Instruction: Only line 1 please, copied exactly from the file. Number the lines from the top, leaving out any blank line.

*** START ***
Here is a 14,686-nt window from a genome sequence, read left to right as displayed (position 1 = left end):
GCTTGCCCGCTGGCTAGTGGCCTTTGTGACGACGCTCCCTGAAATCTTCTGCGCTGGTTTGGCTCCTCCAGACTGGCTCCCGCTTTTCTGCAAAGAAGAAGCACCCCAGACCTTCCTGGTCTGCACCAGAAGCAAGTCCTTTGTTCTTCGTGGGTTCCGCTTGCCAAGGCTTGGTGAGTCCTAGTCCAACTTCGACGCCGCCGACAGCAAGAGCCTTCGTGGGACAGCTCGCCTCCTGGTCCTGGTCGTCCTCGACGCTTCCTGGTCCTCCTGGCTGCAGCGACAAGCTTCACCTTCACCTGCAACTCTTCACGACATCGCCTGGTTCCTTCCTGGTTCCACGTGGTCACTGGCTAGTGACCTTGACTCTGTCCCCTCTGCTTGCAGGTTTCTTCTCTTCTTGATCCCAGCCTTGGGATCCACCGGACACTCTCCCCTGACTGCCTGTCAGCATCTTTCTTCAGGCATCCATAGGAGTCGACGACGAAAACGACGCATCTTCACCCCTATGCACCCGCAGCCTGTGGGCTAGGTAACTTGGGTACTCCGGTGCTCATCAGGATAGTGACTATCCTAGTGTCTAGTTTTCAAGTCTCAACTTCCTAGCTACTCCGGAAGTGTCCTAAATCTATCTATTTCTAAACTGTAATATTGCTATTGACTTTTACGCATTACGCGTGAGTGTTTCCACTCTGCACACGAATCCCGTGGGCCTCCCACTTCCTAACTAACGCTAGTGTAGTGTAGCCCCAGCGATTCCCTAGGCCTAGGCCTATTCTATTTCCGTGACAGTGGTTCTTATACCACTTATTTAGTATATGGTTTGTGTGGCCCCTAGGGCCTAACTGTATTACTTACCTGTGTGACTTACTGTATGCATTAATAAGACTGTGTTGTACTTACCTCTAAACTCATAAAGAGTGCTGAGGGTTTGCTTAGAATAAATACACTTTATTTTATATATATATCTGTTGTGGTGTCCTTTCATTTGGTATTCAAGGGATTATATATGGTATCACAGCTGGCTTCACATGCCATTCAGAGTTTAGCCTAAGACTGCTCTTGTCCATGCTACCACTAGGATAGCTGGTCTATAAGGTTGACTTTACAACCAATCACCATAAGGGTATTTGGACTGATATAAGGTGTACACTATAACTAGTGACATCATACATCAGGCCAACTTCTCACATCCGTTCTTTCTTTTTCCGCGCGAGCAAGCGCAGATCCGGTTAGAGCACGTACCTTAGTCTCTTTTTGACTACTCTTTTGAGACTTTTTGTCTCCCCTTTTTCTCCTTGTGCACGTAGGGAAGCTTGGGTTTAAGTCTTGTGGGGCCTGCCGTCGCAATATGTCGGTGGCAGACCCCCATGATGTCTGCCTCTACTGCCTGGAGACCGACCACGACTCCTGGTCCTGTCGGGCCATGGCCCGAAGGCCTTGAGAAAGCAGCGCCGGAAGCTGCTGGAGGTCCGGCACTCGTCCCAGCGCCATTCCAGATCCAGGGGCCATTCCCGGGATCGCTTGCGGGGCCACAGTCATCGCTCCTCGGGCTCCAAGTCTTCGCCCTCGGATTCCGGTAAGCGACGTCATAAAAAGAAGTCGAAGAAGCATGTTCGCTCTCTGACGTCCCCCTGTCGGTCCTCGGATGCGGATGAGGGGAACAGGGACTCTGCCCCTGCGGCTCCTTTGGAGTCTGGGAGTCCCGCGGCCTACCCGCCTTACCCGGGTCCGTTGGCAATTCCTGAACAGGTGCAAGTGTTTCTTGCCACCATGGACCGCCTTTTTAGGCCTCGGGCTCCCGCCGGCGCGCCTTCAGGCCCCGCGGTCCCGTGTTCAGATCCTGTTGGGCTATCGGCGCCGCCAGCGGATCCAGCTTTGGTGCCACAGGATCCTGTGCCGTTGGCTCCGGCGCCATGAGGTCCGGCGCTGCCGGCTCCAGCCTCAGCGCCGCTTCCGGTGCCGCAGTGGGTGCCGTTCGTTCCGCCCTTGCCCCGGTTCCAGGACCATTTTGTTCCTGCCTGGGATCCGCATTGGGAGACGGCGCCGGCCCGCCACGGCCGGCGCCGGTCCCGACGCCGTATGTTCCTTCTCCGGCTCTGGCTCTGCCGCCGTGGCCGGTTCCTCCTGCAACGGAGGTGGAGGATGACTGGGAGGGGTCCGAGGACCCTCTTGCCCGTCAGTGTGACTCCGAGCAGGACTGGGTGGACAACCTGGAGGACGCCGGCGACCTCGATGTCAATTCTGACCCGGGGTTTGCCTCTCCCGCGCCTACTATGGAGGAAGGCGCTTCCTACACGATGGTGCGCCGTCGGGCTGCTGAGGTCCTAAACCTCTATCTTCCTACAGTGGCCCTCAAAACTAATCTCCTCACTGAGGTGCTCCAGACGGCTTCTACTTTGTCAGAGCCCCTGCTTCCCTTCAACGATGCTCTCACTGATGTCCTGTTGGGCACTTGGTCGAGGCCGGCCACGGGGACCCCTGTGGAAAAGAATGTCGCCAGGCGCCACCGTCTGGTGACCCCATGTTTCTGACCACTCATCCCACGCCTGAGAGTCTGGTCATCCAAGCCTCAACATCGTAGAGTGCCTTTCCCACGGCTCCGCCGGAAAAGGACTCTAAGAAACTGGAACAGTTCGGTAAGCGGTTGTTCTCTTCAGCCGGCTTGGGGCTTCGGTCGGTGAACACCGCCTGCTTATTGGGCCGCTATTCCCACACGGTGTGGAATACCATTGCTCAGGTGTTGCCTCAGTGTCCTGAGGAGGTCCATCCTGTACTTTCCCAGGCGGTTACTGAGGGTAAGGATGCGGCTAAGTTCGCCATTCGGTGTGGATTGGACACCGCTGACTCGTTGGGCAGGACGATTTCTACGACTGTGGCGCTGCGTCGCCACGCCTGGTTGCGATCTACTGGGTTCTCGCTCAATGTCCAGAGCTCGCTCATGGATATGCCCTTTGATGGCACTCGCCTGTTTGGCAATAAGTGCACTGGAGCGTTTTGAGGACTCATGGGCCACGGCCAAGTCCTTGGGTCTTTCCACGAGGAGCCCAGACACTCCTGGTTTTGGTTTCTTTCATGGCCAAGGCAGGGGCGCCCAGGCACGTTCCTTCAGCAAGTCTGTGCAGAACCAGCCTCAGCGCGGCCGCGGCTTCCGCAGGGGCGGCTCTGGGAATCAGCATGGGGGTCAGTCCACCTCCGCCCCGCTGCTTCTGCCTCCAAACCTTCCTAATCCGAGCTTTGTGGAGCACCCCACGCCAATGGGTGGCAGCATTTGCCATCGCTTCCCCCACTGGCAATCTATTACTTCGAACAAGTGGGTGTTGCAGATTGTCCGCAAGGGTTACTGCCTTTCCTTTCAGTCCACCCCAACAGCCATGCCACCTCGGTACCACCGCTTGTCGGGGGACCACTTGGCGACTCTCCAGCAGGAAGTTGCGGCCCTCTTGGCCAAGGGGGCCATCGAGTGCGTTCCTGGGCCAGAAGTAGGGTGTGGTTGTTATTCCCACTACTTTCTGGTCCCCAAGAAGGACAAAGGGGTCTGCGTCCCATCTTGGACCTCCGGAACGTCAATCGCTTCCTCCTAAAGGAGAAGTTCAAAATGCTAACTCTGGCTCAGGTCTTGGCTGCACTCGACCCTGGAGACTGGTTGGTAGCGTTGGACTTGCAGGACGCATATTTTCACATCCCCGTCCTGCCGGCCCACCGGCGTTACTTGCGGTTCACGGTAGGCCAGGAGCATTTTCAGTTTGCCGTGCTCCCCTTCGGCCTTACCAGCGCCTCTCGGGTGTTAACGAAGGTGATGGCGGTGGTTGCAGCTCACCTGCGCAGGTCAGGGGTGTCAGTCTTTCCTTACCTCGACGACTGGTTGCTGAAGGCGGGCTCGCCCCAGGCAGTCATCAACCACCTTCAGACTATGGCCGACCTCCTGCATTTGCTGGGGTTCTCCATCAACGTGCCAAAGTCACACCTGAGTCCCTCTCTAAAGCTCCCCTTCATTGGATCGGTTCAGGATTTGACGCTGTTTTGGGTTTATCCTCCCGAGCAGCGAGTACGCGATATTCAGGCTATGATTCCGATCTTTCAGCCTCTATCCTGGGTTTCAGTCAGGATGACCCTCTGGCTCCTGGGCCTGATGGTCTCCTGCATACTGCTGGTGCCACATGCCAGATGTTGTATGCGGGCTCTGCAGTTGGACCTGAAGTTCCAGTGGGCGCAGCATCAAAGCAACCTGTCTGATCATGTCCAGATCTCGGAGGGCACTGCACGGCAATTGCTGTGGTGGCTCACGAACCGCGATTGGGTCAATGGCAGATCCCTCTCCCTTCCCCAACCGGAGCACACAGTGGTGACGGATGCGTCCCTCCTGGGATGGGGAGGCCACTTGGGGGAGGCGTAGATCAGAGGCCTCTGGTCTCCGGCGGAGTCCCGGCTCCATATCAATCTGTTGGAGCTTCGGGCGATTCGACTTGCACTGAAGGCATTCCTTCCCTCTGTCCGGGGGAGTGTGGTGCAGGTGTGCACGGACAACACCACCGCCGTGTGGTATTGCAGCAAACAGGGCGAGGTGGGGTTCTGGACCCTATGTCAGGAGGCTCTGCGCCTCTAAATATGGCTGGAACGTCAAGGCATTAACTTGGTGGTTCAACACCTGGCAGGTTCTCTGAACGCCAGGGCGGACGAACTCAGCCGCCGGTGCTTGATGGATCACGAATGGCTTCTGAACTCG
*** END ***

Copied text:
Here is a 14,686-nt window from a genome sequence, read left to right as displayed (position 1 = left end):